DunePaperback Remembering Tomorrow
- Publisher: Ace Books
- Format: Paperback | 535 pages
- Dimensions: 109mm x 191mm x 61mm | 476g
- Publication date: 1 February 1996
- Publication City/Country: New York
- ISBN 10: 0441172717
- ISBN 13: 9780441172719
- Edition statement: Ace Special 25th Anniversary ed
- Sales rank: 2,004
In 1965, after being rejected by more than a dozen publishing houses, a book called "Dune" was brought out by the Chilton Book Company. Its respected author, journalist Frank Herbert, had written "Dune" with nothing more in mind than to entertain his readers with the telling of a particularly complex story, one which had occupied his thoughts for more than six years. No one - not Herbert, not Chilton, not the science fiction community at the time - had any idea that "Dune" would be adopted and read by successive generations with a fervor bordering on cult worship. Or that it would prove to be merely the first of what have now become five international bestsellers about a desert world of the future - the planet Arrakis, called Dune.
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Frank Herbert was born in Tacoma, Washington, and educated at the University of Washington, Seattle. He worked a wide variety of jobs--including TV cameraman, radio commentator, oyster diver, jungle survival instructor, lay analyst, creative writing teacher, reporter and editor of several West Coast newspapers--before becoming a full-time writer. He died in 1986.
By Chia Pi Wo 02 Apr 2011
I have to admit that I always had a stigma against sci-fi novels. I use to think that this genre is everything a teenage boy's wet dream is made of. You know... spaceships, lasers, beautiful alien princesses and battling reptilian creatures from hostile alien planets (as if real life isn't complicated enough).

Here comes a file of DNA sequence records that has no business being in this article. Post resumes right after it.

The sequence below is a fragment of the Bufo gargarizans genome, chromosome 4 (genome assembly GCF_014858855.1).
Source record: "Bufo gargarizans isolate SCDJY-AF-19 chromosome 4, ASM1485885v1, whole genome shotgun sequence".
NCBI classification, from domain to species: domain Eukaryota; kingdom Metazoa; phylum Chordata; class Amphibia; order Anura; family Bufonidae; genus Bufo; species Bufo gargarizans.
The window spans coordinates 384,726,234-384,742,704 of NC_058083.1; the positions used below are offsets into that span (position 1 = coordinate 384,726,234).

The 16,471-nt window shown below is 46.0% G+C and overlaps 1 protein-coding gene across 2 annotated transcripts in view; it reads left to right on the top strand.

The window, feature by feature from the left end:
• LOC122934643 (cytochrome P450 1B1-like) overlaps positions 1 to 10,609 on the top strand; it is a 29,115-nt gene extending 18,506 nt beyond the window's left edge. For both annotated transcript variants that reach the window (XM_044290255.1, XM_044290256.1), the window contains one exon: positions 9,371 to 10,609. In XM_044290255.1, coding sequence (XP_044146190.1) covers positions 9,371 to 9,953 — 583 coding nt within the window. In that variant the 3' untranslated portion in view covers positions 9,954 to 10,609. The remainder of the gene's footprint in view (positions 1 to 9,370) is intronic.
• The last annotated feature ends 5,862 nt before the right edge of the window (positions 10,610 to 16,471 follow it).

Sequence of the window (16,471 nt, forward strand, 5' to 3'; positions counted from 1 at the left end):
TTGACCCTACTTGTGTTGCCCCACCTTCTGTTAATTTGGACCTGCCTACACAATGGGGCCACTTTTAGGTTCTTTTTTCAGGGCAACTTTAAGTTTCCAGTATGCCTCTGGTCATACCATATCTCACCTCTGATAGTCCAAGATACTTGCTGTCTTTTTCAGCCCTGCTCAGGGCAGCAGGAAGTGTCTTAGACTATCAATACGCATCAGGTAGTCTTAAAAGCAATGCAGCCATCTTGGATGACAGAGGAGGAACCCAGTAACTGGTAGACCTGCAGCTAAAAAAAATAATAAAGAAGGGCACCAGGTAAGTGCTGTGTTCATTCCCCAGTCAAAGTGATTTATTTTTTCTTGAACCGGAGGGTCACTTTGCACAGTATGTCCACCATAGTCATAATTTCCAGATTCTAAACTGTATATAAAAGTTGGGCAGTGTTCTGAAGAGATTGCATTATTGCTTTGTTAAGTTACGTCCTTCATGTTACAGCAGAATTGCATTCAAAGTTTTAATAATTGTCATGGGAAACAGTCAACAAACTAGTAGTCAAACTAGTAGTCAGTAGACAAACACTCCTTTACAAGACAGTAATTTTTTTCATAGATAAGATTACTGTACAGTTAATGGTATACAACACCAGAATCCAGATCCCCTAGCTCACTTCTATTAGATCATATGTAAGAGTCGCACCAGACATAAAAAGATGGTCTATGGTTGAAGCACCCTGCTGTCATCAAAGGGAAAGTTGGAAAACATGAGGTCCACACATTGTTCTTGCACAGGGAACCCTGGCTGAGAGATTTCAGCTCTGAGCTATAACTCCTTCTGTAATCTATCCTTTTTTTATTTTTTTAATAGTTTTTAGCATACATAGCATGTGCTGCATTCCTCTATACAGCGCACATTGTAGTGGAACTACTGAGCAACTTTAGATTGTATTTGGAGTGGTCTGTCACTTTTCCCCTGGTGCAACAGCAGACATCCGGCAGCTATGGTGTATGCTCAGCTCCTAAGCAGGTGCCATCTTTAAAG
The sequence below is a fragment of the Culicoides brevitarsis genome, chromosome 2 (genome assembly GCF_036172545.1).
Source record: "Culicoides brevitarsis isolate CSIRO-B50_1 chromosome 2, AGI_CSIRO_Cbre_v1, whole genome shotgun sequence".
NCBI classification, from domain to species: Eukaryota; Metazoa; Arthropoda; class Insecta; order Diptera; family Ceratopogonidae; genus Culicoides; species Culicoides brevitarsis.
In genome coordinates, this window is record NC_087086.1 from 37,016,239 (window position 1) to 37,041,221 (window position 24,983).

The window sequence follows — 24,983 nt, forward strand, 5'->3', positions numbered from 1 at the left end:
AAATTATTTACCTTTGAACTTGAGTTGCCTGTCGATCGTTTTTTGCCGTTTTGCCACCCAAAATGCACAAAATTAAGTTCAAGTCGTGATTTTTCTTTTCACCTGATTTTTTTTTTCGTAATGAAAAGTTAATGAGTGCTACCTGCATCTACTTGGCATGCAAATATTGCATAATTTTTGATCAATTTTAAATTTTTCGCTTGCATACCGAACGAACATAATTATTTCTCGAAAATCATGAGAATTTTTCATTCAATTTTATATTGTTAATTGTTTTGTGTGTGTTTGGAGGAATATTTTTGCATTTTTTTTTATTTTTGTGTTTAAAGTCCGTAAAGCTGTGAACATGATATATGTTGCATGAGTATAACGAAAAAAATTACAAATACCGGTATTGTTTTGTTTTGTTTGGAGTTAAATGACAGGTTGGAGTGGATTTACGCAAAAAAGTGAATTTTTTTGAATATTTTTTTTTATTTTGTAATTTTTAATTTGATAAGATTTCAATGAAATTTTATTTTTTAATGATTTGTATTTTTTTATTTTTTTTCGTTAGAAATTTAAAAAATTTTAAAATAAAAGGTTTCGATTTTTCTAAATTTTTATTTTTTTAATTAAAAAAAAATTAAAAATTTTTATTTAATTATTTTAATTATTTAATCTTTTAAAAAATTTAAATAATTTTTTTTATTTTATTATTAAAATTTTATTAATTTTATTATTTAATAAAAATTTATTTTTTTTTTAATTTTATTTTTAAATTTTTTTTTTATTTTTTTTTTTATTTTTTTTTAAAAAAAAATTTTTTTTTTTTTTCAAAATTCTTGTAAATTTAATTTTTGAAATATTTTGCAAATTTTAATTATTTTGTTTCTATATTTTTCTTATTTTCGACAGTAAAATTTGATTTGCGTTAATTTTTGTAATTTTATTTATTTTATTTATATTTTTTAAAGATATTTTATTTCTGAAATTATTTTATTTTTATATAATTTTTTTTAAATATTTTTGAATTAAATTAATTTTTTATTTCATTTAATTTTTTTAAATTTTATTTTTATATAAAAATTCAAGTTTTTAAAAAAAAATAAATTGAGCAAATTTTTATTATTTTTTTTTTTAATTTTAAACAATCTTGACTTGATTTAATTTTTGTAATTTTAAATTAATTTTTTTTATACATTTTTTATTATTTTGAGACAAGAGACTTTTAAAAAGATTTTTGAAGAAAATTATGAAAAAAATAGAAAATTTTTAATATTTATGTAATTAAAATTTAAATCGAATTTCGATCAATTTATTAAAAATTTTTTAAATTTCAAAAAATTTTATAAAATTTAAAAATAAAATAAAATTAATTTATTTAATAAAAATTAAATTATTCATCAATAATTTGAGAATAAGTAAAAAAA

However, Frank Herbert's Dune blew my mind away. I was immediately transported after the first couple of chapters and every subsequent chapter after that make me feel as if I was pulled in, deeper and deeper into the world, the characters and the drama that surrounds it. I forgot that I was reading a sci-fi novel but rather, an epic about human endeavor.
Dune tells a story of a Duke's only son (Paul Atreides) who had to go into hiding after a traitorous plot against his noble family. He returns from the ashes as "the chosen one" who will lead a revolution that will change the planet forever.
What's most fascinating to me is not just the plot alone (coz the premise is pretty familiar today) but the various themes that surround it.
Dune explores the politics and violence involved in the fight for natural resources, the power in understanding social norms of other races, the power of religion in uniting people and how mythologies and legends are born.
So yea... it is a lot more sophisticated than Star Wars 1 - 6 put together (in fact, it is a lot more sophisticated than ANYTHING George Lucas can ever conceive. Now that's an additional plus point for me)
All in all, Dune is a really great read. In fact, I enjoyed it so much that I can't bring myself to read the sequels (after all, any follow ups to an already amazing epic always fall short of expectations). I don't want to ruin an already awesome tale.
"A portrayal of an alien society more complete and deeply detailed than any other author in the field has managed...a story absorbing equally for its action and philosophical vistas".-- Washington Post Book World
Back cover copy
Here is the novel that will be forever considered a triumph of the imagination. Set on the desert planet Arrakis, Dune is the story of the boy Paul Atreides, who would become the mysterious man known as Muad'Dib. He would avenge the traitorous plot against his noble family -- and would bring to fruition humankind's most ancient and unattainable dream.A stunning blend of adventure and mysticism, environmentalism and politics, Dune won the first Nebula Award, shared the Hugo Award, and formed the basis of what is undoubtedly the grandest epic in science fiction.